Kabul University’s Faculty of Science officially opened the university’s herbarium today giving Afghanistan a new research tool for identifying and studying the country’s vulnerable botanical heritage.
Dr. Mir Azai, Dean of the Faculty of Science and Head of Kabul University’s Biology Department, joined with USAID Mission Director Earl Gast to officially open the new herbarium on the campus, along with officials from the Afghanistan National Environmental Protection Agency, Kabul University, the Wildlife Conservation Society and the Pastoral Engagement, Adaption and Capacity Enhancement (PEACE) project, which is funded by the United States Government, through USAID.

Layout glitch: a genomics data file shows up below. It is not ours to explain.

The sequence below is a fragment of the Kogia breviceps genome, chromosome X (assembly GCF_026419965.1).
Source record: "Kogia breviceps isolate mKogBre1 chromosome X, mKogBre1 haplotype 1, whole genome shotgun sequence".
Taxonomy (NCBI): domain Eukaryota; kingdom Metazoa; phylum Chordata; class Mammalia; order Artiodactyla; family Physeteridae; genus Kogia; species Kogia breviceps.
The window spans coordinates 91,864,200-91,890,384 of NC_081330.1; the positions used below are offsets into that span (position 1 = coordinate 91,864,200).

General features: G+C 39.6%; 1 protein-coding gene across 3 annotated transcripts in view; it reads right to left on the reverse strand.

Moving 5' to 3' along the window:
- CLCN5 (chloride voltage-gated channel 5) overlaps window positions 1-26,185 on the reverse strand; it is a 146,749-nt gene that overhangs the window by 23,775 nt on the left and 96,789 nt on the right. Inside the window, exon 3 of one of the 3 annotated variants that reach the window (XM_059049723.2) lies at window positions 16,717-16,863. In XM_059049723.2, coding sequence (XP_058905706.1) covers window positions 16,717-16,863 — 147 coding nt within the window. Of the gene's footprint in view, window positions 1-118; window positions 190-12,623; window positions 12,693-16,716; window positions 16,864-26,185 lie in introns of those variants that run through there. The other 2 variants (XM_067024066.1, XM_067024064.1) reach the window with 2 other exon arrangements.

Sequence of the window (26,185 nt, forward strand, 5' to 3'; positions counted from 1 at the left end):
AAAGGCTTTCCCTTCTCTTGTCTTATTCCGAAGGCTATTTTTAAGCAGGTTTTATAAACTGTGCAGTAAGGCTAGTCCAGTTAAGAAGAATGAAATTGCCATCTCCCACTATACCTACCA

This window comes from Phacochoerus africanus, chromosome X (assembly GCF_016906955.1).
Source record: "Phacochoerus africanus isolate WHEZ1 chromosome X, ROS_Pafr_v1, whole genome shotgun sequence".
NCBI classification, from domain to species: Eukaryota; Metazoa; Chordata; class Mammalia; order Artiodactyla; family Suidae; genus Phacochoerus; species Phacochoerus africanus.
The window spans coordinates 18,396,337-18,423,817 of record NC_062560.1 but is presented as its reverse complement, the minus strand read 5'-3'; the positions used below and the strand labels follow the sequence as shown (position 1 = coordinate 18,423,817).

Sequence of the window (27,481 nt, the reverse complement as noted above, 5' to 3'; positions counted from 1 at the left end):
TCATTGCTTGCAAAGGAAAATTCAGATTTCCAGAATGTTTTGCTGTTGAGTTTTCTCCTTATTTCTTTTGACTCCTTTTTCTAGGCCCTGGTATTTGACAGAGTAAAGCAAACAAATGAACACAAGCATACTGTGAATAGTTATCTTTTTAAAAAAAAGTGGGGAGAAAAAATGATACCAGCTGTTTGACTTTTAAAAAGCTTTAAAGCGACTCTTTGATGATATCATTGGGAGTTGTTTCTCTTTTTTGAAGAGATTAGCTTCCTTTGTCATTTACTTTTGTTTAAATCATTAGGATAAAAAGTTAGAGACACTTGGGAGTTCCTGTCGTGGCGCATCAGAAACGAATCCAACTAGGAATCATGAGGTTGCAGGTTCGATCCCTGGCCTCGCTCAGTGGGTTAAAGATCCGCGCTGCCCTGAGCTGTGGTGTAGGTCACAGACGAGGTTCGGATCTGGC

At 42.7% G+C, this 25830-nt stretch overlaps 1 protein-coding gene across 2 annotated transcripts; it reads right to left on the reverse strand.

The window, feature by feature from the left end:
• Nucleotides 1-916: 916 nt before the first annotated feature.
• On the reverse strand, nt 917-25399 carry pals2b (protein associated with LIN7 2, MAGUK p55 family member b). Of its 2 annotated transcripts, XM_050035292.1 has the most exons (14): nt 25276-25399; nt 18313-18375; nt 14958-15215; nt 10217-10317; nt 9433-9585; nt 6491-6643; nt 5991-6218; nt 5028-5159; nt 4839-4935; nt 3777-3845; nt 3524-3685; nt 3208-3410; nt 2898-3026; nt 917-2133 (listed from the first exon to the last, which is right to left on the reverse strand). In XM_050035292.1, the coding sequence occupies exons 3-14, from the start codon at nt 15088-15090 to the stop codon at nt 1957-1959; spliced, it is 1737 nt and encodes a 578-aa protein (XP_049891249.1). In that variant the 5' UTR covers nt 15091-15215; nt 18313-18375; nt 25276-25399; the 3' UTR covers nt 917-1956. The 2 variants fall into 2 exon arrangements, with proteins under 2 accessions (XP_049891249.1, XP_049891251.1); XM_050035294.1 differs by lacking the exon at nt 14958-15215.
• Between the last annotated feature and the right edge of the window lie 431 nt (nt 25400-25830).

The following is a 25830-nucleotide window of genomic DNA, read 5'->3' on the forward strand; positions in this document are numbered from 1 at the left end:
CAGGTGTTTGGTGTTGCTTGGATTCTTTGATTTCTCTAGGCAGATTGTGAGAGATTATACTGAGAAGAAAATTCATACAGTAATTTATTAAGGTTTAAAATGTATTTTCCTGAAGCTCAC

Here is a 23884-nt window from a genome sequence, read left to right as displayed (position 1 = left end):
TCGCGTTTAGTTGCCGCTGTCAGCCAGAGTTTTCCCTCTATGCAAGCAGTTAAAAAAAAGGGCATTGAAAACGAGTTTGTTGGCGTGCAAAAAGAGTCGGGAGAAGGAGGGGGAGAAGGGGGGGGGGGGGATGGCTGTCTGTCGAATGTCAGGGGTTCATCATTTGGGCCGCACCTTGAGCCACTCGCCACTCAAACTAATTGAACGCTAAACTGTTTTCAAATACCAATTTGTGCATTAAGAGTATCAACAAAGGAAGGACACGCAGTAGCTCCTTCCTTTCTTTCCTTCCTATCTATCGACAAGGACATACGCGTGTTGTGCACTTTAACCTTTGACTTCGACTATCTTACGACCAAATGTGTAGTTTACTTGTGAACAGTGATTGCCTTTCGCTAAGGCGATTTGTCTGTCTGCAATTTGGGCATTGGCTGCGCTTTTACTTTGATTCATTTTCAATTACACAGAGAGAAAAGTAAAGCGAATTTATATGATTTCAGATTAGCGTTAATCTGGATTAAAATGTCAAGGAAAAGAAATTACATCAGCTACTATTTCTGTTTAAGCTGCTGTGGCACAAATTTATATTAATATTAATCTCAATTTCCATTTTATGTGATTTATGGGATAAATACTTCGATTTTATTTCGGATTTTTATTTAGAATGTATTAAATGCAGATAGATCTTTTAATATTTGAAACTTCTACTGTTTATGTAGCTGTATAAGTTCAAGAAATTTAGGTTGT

Attendees viewed for the first time the results of the restoration of the herbarium, which will be used as a research tool for identifying and studying the botanical heritage of Afghanistan’s protected environment.
Afghanistan is a country of high biodiversity. To date, more than 3,800 species of plants have been documented country-wide, with 10 percent recognized as endemic. The university hopes that the new herbarium will raise awareness among the educational, developmental, and environmental communities of a resource once thought lost in Afghanistan.
“Restoration and protection of Afghanistan’s environment will be accomplished, in part, through improved education and research,” USAID Mission Director Earl Gast said. “Afghanistan is succeeding in educating its children so they will one day be prepared to conduct research and devise plans for managing Afghanistan’s natural environment. The restoration of the herbarium and the cataloging of plant specimen data within the herbarium provide one such tool to accomplish these goals.”